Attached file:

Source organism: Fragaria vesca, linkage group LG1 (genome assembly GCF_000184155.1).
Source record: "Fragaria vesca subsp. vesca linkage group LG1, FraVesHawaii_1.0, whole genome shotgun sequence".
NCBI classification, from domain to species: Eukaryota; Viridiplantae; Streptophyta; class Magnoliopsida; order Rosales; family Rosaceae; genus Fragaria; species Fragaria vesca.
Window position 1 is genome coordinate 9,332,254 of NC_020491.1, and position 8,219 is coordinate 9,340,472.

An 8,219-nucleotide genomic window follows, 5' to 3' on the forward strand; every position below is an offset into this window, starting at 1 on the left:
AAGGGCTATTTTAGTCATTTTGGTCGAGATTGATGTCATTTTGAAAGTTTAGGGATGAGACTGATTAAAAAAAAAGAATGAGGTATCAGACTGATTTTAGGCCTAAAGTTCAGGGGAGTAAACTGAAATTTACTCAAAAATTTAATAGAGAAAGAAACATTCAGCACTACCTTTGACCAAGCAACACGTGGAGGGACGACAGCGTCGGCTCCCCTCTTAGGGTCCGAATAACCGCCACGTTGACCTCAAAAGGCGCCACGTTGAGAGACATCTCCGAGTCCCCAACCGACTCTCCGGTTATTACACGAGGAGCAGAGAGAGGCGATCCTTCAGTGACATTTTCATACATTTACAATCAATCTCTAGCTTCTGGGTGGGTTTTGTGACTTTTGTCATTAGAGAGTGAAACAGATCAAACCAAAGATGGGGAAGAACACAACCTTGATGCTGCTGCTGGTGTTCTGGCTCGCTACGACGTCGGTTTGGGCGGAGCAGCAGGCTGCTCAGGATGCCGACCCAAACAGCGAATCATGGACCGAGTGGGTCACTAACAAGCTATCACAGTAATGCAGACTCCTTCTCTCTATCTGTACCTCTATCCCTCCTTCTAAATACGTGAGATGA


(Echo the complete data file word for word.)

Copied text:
Source organism: Fragaria vesca, linkage group LG1 (genome assembly GCF_000184155.1).
Source record: "Fragaria vesca subsp. vesca linkage group LG1, FraVesHawaii_1.0, whole genome shotgun sequence".
NCBI classification, from domain to species: Eukaryota; Viridiplantae; Streptophyta; class Magnoliopsida; order Rosales; family Rosaceae; genus Fragaria; species Fragaria vesca.
Window position 1 is genome coordinate 9,332,254 of NC_020491.1, and position 8,219 is coordinate 9,340,472.

An 8,219-nucleotide genomic window follows, 5' to 3' on the forward strand; every position below is an offset into this window, starting at 1 on the left:
AAGGGCTATTTTAGTCATTTTGGTCGAGATTGATGTCATTTTGAAAGTTTAGGGATGAGACTGATTAAAAAAAAAGAATGAGGTATCAGACTGATTTTAGGCCTAAAGTTCAGGGGAGTAAACTGAAATTTACTCAAAAATTTAATAGAGAAAGAAACATTCAGCACTACCTTTGACCAAGCAACACGTGGAGGGACGACAGCGTCGGCTCCCCTCTTAGGGTCCGAATAACCGCCACGTTGACCTCAAAAGGCGCCACGTTGAGAGACATCTCCGAGTCCCCAACCGACTCTCCGGTTATTACACGAGGAGCAGAGAGAGGCGATCCTTCAGTGACATTTTCATACATTTACAATCAATCTCTAGCTTCTGGGTGGGTTTTGTGACTTTTGTCATTAGAGAGTGAAACAGATCAAACCAAAGATGGGGAAGAACACAACCTTGATGCTGCTGCTGGTGTTCTGGCTCGCTACGACGTCGGTTTGGGCGGAGCAGCAGGCTGCTCAGGATGCCGACCCAAACAGCGAATCATGGACCGAGTGGGTCACTAACAAGCTATCACAGTAATGCAGACTCCTTCTCTCTATCTGTACCTCTATCCCTCCTTCTAAATACGTGAGATGA